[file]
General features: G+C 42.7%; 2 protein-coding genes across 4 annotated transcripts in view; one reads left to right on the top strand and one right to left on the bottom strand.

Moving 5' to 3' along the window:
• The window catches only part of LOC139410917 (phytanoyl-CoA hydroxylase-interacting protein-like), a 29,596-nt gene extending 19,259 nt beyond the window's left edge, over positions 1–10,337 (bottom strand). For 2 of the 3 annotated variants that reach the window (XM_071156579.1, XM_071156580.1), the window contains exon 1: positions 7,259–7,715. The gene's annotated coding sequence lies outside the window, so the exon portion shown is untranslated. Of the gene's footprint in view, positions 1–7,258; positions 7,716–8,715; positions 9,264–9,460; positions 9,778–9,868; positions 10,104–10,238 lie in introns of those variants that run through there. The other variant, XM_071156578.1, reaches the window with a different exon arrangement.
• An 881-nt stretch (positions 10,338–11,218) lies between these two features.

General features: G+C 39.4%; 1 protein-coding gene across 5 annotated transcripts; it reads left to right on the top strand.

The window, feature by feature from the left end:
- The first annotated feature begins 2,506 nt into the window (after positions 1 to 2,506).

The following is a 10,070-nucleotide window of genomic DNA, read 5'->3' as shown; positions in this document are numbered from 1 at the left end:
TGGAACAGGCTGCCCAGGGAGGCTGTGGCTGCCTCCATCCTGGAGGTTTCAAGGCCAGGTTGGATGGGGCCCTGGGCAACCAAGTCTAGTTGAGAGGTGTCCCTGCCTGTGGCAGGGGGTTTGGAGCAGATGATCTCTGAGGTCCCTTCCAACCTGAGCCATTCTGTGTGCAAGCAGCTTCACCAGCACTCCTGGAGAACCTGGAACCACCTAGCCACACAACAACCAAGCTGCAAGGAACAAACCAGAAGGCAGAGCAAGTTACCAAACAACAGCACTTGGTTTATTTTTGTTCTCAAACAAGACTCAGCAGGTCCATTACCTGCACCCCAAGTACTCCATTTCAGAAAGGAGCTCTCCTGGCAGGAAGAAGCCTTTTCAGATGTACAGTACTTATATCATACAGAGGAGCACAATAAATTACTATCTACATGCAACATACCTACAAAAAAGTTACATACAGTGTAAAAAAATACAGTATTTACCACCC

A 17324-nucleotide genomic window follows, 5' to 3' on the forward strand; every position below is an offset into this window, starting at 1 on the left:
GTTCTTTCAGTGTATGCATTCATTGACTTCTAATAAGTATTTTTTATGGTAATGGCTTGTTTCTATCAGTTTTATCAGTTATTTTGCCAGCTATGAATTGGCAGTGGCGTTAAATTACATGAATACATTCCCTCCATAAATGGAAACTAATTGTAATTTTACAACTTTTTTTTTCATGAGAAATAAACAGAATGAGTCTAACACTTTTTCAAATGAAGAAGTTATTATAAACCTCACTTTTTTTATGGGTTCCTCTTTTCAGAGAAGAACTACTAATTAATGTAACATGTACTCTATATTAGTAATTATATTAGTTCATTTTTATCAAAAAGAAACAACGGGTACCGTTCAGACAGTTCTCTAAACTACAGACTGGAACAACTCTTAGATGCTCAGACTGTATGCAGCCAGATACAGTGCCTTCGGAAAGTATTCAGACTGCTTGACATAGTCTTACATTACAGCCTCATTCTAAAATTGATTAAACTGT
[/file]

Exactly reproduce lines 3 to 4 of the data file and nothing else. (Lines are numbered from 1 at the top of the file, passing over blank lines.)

• The window catches only part of LOC139410917 (phytanoyl-CoA hydroxylase-interacting protein-like), a 29,596-nt gene extending 19,259 nt beyond the window's left edge, over positions 1–10,337 (bottom strand). For 2 of the 3 annotated variants that reach the window (XM_071156579.1, XM_071156580.1), the window contains exon 1: positions 7,259–7,715. The gene's annotated coding sequence lies outside the window, so the exon portion shown is untranslated. Of the gene's footprint in view, positions 1–7,258; positions 7,716–8,715; positions 9,264–9,460; positions 9,778–9,868; positions 10,104–10,238 lie in introns of those variants that run through there. The other variant, XM_071156578.1, reaches the window with a different exon arrangement.
• An 881-nt stretch (positions 10,338–11,218) lies between these two features.